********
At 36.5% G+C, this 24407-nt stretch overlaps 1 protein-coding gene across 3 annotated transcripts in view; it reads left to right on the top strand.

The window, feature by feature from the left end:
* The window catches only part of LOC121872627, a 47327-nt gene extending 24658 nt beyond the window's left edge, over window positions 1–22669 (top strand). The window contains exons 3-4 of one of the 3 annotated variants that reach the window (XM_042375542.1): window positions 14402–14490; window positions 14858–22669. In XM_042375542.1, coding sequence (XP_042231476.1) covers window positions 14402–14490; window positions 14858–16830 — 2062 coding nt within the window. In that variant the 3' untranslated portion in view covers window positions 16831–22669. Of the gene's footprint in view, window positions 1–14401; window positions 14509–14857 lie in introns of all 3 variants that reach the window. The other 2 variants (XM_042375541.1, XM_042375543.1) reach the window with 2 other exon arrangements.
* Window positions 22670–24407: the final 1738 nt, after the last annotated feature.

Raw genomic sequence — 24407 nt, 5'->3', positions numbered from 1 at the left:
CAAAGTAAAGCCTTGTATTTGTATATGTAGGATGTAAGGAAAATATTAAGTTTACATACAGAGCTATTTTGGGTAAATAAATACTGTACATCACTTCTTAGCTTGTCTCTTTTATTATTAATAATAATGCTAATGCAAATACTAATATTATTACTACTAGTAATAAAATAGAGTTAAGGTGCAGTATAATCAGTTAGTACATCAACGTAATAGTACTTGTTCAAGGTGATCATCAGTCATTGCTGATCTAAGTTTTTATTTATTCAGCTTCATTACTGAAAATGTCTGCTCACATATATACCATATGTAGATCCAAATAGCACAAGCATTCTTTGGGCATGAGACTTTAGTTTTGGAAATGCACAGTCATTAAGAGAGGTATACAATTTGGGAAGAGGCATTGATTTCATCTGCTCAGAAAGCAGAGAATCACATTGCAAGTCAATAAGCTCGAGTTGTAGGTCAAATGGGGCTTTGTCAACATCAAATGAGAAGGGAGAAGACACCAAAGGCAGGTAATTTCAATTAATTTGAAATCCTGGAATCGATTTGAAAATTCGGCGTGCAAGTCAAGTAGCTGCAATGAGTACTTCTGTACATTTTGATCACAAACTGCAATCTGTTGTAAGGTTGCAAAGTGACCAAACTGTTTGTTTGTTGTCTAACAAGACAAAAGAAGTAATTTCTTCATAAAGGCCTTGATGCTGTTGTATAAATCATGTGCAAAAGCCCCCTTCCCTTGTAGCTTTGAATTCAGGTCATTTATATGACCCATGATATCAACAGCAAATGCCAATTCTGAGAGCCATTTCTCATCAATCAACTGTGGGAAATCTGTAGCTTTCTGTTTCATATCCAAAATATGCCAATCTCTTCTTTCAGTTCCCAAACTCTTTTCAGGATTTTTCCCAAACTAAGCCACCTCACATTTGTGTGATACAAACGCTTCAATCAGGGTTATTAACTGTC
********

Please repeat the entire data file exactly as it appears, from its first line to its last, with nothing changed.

At 36.5% G+C, this 24407-nt stretch overlaps 1 protein-coding gene across 3 annotated transcripts in view; it reads left to right on the top strand.

The window, feature by feature from the left end:
* The window catches only part of LOC121872627, a 47327-nt gene extending 24658 nt beyond the window's left edge, over window positions 1–22669 (top strand). The window contains exons 3-4 of one of the 3 annotated variants that reach the window (XM_042375542.1): window positions 14402–14490; window positions 14858–22669. In XM_042375542.1, coding sequence (XP_042231476.1) covers window positions 14402–14490; window positions 14858–16830 — 2062 coding nt within the window. In that variant the 3' untranslated portion in view covers window positions 16831–22669. Of the gene's footprint in view, window positions 1–14401; window positions 14509–14857 lie in introns of all 3 variants that reach the window. The other 2 variants (XM_042375541.1, XM_042375543.1) reach the window with 2 other exon arrangements.
* Window positions 22670–24407: the final 1738 nt, after the last annotated feature.

Raw genomic sequence — 24407 nt, 5'->3', positions numbered from 1 at the left:
CAAAGTAAAGCCTTGTATTTGTATATGTAGGATGTAAGGAAAATATTAAGTTTACATACAGAGCTATTTTGGGTAAATAAATACTGTACATCACTTCTTAGCTTGTCTCTTTTATTATTAATAATAATGCTAATGCAAATACTAATATTATTACTACTAGTAATAAAATAGAGTTAAGGTGCAGTATAATCAGTTAGTACATCAACGTAATAGTACTTGTTCAAGGTGATCATCAGTCATTGCTGATCTAAGTTTTTATTTATTCAGCTTCATTACTGAAAATGTCTGCTCACATATATACCATATGTAGATCCAAATAGCACAAGCATTCTTTGGGCATGAGACTTTAGTTTTGGAAATGCACAGTCATTAAGAGAGGTATACAATTTGGGAAGAGGCATTGATTTCATCTGCTCAGAAAGCAGAGAATCACATTGCAAGTCAATAAGCTCGAGTTGTAGGTCAAATGGGGCTTTGTCAACATCAAATGAGAAGGGAGAAGACACCAAAGGCAGGTAATTTCAATTAATTTGAAATCCTGGAATCGATTTGAAAATTCGGCGTGCAAGTCAAGTAGCTGCAATGAGTACTTCTGTACATTTTGATCACAAACTGCAATCTGTTGTAAGGTTGCAAAGTGACCAAACTGTTTGTTTGTTGTCTAACAAGACAAAAGAAGTAATTTCTTCATAAAGGCCTTGATGCTGTTGTATAAATCATGTGCAAAAGCCCCCTTCCCTTGTAGCTTTGAATTCAGGTCATTTATATGACCCATGATATCAACAGCAAATGCCAATTCTGAGAGCCATTTCTCATCAATCAACTGTGGGAAATCTGTAGCTTTCTGTTTCATATCCAAAATATGCCAATCTCTTCTTTCAGTTCCCAAACTCTTTTCAGGATTTTTCCCAAACTAAGCCACCTCACATTTGTGTGATACAAACGCTTCAATCAGGGTTATTAACTGTC